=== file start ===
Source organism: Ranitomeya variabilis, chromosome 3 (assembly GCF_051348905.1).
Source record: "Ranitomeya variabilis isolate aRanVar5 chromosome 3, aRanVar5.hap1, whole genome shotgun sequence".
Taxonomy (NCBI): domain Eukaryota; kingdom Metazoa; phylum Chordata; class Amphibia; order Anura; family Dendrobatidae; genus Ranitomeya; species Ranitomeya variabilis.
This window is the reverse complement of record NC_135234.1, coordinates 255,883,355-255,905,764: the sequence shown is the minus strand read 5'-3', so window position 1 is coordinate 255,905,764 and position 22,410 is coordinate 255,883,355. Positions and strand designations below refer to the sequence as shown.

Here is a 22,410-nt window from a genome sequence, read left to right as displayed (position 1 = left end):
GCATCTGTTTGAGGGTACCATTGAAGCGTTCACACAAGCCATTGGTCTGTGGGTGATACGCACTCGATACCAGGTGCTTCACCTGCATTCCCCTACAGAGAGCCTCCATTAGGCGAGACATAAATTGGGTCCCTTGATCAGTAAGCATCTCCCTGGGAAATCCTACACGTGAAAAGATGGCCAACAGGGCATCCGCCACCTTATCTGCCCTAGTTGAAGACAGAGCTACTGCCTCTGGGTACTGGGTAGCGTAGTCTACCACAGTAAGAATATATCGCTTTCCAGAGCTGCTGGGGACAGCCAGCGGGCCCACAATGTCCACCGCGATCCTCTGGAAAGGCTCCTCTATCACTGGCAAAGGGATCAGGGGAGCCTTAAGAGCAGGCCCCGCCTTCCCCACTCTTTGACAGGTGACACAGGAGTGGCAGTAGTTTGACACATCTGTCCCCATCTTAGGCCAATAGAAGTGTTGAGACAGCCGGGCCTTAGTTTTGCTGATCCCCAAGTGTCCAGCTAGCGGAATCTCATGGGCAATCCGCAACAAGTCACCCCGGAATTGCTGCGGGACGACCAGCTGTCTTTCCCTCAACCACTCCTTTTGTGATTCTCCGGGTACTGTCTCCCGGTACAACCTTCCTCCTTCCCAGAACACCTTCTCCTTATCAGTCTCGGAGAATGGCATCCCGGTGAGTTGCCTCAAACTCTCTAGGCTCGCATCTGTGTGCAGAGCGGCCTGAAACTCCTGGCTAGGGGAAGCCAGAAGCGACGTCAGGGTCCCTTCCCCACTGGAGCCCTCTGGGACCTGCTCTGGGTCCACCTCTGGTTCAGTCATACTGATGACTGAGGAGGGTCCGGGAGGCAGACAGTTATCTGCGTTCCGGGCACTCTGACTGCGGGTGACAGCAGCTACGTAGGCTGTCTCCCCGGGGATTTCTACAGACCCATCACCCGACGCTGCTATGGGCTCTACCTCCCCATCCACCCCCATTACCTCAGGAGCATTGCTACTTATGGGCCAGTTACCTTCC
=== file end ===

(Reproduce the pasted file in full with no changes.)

Source organism: Ranitomeya variabilis, chromosome 3 (assembly GCF_051348905.1).
Source record: "Ranitomeya variabilis isolate aRanVar5 chromosome 3, aRanVar5.hap1, whole genome shotgun sequence".
Taxonomy (NCBI): domain Eukaryota; kingdom Metazoa; phylum Chordata; class Amphibia; order Anura; family Dendrobatidae; genus Ranitomeya; species Ranitomeya variabilis.
This window is the reverse complement of record NC_135234.1, coordinates 255,883,355-255,905,764: the sequence shown is the minus strand read 5'-3', so window position 1 is coordinate 255,905,764 and position 22,410 is coordinate 255,883,355. Positions and strand designations below refer to the sequence as shown.

Here is a 22,410-nt window from a genome sequence, read left to right as displayed (position 1 = left end):
GCATCTGTTTGAGGGTACCATTGAAGCGTTCACACAAGCCATTGGTCTGTGGGTGATACGCACTCGATACCAGGTGCTTCACCTGCATTCCCCTACAGAGAGCCTCCATTAGGCGAGACATAAATTGGGTCCCTTGATCAGTAAGCATCTCCCTGGGAAATCCTACACGTGAAAAGATGGCCAACAGGGCATCCGCCACCTTATCTGCCCTAGTTGAAGACAGAGCTACTGCCTCTGGGTACTGGGTAGCGTAGTCTACCACAGTAAGAATATATCGCTTTCCAGAGCTGCTGGGGACAGCCAGCGGGCCCACAATGTCCACCGCGATCCTCTGGAAAGGCTCCTCTATCACTGGCAAAGGGATCAGGGGAGCCTTAAGAGCAGGCCCCGCCTTCCCCACTCTTTGACAGGTGACACAGGAGTGGCAGTAGTTTGACACATCTGTCCCCATCTTAGGCCAATAGAAGTGTTGAGACAGCCGGGCCTTAGTTTTGCTGATCCCCAAGTGTCCAGCTAGCGGAATCTCATGGGCAATCCGCAACAAGTCACCCCGGAATTGCTGCGGGACGACCAGCTGTCTTTCCCTCAACCACTCCTTTTGTGATTCTCCGGGTACTGTCTCCCGGTACAACCTTCCTCCTTCCCAGAACACCTTCTCCTTATCAGTCTCGGAGAATGGCATCCCGGTGAGTTGCCTCAAACTCTCTAGGCTCGCATCTGTGTGCAGAGCGGCCTGAAACTCCTGGCTAGGGGAAGCCAGAAGCGACGTCAGGGTCCCTTCCCCACTGGAGCCCTCTGGGACCTGCTCTGGGTCCACCTCTGGTTCAGTCATACTGATGACTGAGGAGGGTCCGGGAGGCAGACAGTTATCTGCGTTCCGGGCACTCTGACTGCGGGTGACAGCAGCTACGTAGGCTGTCTCCCCGGGGATTTCTACAGACCCATCACCCGACGCTGCTATGGGCTCTACCTCCCCATCCACCCCCATTACCTCAGGAGCATTGCTACTTATGGGCCAGTTACCTTCC